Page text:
“We do not see these additional capabilities as encouraging hostilities. We see them as defensive in nature,” said acting Assistant Secretary of Defense Katie Wheelbarger.
“Our policy remains an economic and diplomatic effort to bring Iran back to the negotiating table to encourage a comprehensive deal that addresses the range of their destabilizing behavior in the region.”
At UN, Pakistan chastises India for rights abuse in Kashmir
UNITED NATIONS: Pakistan on Thursday brought into sharp focus of the world community the atrocities being committed by Indian occupation forces in Jammu and Kashmir, and urged the UN Security Council to resolve long-standing conflicts on its agenda.
“Inaction by the Security Council in cases of foreign aggression and occupation comes at a high human cost,”Ambassador Maleeha Lodhi said in an open Council debate on ‘Protection of Civilians in Armed Conflict’, referring to the continuing violations of International Humanitarian Law by warring parties with impunity.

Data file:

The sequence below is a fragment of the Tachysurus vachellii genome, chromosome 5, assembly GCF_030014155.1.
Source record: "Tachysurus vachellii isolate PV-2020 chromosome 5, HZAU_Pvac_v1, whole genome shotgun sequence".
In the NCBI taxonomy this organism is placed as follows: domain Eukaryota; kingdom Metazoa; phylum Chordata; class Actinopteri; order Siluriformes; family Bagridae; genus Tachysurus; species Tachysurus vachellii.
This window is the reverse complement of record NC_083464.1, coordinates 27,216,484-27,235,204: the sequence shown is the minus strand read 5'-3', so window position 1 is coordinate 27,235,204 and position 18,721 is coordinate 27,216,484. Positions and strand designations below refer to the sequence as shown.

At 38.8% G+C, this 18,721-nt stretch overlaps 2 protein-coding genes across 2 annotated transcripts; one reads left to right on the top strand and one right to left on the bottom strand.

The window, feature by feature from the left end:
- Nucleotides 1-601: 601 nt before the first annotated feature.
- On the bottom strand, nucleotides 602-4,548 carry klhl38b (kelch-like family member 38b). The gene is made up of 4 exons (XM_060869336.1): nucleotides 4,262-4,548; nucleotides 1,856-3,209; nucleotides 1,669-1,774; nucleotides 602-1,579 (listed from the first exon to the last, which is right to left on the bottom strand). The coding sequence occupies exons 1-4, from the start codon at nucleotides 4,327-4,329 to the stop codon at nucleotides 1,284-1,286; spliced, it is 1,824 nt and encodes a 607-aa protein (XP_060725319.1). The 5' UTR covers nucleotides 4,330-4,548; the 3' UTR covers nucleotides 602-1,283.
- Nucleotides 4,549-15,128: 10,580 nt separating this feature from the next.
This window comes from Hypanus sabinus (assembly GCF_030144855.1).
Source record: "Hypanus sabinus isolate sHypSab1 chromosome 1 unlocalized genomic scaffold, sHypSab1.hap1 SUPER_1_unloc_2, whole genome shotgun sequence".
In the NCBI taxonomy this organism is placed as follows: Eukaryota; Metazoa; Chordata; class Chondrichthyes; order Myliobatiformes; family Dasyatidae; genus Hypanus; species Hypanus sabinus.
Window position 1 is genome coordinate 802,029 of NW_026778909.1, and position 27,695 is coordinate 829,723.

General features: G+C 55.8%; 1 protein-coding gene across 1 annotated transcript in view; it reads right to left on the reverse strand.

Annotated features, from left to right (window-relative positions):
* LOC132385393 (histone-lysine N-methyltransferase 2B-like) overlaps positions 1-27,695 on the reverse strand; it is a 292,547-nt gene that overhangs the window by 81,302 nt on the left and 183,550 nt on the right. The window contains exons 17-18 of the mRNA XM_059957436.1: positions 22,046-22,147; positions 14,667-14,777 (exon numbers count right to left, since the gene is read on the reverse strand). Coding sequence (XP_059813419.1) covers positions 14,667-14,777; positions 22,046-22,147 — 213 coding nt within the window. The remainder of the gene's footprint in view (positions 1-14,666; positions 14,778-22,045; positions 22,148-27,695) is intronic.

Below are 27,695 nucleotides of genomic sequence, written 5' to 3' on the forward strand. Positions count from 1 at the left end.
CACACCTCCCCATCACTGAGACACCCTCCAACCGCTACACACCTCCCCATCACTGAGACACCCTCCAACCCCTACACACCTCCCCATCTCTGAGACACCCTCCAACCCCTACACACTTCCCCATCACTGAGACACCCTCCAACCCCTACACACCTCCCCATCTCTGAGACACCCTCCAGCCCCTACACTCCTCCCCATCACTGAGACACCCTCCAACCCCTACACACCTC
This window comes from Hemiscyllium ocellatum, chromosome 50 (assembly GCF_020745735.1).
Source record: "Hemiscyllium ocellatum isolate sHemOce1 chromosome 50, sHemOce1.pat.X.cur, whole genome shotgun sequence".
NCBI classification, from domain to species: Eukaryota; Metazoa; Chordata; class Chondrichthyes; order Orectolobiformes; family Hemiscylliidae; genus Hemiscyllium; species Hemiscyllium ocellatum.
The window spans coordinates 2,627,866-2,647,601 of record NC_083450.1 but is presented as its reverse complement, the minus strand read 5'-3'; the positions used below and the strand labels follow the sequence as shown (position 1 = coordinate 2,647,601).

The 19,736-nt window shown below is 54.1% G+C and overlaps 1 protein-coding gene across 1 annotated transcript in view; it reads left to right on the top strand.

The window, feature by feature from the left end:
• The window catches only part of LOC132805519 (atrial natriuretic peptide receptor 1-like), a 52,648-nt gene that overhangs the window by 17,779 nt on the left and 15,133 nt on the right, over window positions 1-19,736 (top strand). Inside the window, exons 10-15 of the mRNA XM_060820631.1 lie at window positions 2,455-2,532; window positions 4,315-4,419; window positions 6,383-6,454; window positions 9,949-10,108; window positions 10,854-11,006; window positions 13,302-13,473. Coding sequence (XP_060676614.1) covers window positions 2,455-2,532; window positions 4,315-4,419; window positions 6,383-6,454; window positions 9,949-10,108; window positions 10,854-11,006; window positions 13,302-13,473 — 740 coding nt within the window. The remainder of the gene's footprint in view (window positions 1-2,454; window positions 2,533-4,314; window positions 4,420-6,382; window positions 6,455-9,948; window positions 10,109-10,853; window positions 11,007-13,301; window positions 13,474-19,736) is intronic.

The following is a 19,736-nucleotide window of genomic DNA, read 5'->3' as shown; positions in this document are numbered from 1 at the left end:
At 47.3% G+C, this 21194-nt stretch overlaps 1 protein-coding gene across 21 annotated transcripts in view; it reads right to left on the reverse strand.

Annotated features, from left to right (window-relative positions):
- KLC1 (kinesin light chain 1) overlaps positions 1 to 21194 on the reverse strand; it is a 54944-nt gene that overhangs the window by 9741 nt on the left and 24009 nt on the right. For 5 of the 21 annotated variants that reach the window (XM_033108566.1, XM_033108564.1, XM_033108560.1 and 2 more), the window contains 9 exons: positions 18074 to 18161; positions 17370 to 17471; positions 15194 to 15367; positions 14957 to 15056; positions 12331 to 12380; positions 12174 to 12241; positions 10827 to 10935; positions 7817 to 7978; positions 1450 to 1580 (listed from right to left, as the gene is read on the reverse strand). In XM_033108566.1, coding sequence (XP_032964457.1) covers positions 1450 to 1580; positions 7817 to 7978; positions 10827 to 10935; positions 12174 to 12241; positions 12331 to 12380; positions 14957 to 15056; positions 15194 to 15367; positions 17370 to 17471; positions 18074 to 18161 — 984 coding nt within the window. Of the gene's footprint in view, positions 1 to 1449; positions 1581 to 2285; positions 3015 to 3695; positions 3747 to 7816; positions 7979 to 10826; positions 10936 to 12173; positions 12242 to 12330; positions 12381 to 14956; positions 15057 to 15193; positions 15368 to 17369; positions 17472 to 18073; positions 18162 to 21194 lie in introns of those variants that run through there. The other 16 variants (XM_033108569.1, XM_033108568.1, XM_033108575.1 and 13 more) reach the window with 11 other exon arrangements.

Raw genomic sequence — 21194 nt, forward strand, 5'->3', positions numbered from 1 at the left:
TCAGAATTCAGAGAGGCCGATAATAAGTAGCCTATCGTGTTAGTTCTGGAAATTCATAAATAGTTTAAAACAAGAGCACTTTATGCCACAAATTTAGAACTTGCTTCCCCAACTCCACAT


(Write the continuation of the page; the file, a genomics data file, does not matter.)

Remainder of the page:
“In Indian occupied Jammu and Kashmir,” the Pakistani envoy said, “the occupying forces continue to show utter disregard for human life by systematically violating the fundamental norms of international humanitarian law and by using civilians as human shields.
“Worse, perpetrators who commit such crimes are not only protected under black laws, but are honoured by the military command.”
The rules of conduct in armed conflict are clearly codified in the 1949 Geneva Conventions and additional protocols and constitute the bedrock of international humanitarian law, she said. Yet this law continues to be flouted whenever and wherever hostilities break, with women bearing the brunt of the atrocities.
“Whether it is plausible deniability or abuse, the grim reality is, when the beast of conflict roars, legal regimes fall silent,” Ambassador Lodhi told the Security Council.
Today, she said, targeted attacks, sexual violence, forced conscription, torture, indiscriminate killings and gross human rights violations were used cynically as tools of war in conflicts.